When a person passes away, the most likely heirs are their spouses, children and family members. Unfortunately, not all Texas residents want their assets going to family members. There are a few different tactics that you can utilize to help avoid your assets ending up in the hands of your disinherited family members.
Make use of beneficiaries and co-owners
Estate planning can be done in a number of different ways to help ensure that your assets end up in the hands of who you want them to. One of the easiest ways to avoid your family members getting their hands on any of your assets is to simply make use of co-ownership and beneficiaries. For example, your life insurance policy will have you name a beneficiary. After passing, the life insurance policy will automatically be paid to your beneficiary, and the money will never reach the probate process.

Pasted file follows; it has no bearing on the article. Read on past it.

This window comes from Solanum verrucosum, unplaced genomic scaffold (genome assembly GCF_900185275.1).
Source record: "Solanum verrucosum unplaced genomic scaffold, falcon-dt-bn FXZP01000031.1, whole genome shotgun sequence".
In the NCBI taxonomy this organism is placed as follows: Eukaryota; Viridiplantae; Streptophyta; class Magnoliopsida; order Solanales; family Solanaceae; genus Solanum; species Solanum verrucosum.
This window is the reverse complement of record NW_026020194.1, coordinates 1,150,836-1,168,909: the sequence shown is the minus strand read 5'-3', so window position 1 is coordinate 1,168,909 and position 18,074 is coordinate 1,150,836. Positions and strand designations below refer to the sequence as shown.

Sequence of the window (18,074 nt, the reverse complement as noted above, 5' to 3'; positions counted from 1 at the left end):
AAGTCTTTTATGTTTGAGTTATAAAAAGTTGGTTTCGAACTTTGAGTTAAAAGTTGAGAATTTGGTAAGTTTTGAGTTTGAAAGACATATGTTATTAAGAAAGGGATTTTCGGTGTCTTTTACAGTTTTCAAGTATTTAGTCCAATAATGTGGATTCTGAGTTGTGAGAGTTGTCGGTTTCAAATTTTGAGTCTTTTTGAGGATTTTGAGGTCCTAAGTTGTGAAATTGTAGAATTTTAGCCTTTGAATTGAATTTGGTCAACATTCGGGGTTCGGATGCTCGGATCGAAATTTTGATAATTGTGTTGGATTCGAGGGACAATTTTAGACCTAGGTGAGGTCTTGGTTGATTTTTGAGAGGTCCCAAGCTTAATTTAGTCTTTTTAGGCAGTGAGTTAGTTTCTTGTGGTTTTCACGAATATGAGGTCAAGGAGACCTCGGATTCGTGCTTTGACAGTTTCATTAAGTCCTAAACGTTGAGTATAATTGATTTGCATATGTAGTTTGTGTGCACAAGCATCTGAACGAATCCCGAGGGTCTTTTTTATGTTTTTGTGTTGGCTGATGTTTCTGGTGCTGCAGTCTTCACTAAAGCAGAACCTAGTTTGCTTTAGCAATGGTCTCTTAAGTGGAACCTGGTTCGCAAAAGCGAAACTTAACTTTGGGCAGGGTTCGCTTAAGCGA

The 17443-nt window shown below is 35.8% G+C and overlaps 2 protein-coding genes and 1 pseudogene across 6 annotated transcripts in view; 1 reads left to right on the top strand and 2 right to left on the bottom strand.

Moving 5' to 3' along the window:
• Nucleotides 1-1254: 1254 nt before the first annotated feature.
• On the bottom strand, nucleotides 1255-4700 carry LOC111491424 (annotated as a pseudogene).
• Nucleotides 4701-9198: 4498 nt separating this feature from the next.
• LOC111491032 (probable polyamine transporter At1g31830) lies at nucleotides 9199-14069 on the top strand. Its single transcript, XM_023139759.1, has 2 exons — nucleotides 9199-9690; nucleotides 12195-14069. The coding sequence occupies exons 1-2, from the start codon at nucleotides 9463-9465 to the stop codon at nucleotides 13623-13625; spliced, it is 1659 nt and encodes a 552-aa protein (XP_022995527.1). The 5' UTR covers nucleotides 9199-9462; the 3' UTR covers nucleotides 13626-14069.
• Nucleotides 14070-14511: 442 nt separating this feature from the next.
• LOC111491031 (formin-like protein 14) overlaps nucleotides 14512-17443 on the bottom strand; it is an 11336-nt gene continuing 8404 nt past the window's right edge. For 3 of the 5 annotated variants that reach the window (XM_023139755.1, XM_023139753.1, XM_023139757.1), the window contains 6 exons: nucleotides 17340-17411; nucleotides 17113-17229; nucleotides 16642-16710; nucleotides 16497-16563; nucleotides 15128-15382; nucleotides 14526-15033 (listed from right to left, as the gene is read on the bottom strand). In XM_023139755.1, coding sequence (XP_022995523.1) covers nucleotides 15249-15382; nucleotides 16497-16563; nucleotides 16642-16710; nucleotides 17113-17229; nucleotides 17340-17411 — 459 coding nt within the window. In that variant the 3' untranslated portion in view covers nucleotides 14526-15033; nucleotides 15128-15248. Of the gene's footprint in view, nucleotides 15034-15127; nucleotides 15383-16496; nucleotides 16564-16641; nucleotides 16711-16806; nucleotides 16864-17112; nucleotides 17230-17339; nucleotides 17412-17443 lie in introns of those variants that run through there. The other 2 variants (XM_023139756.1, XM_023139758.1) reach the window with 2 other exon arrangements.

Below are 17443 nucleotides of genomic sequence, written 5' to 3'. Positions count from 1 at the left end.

When it comes to real estate, you can ensure that these tangible assets never make it to the probate process by simply naming a co-owner. Upon your passing, the co-owner will just need to bring in a copy of your death certificate to have the deed updated to just solely their name.
Use a no-contest clause
If you have a large net worth, it’s possible that a disinherited family member will try to contest your will. In most cases, a family member does have standing to actually contest your will. This will put your will at a standstill until the legal proceedings are done. One solution for protecting against the contesting of your will after your passing is to put in a no-contest clause. In the event that a family member tries to contest your will, they will end up getting nothing. However, it’s important to realize that in order for this to work, you will have to leave that family member at least some bit of an inheritance.
Just because people are family does not mean that they get along. There are many reasons why a person may want to disinherit another family member from their will. The above are two great tactics that you can use to ensure that specific people do not have access to your assets upon your death.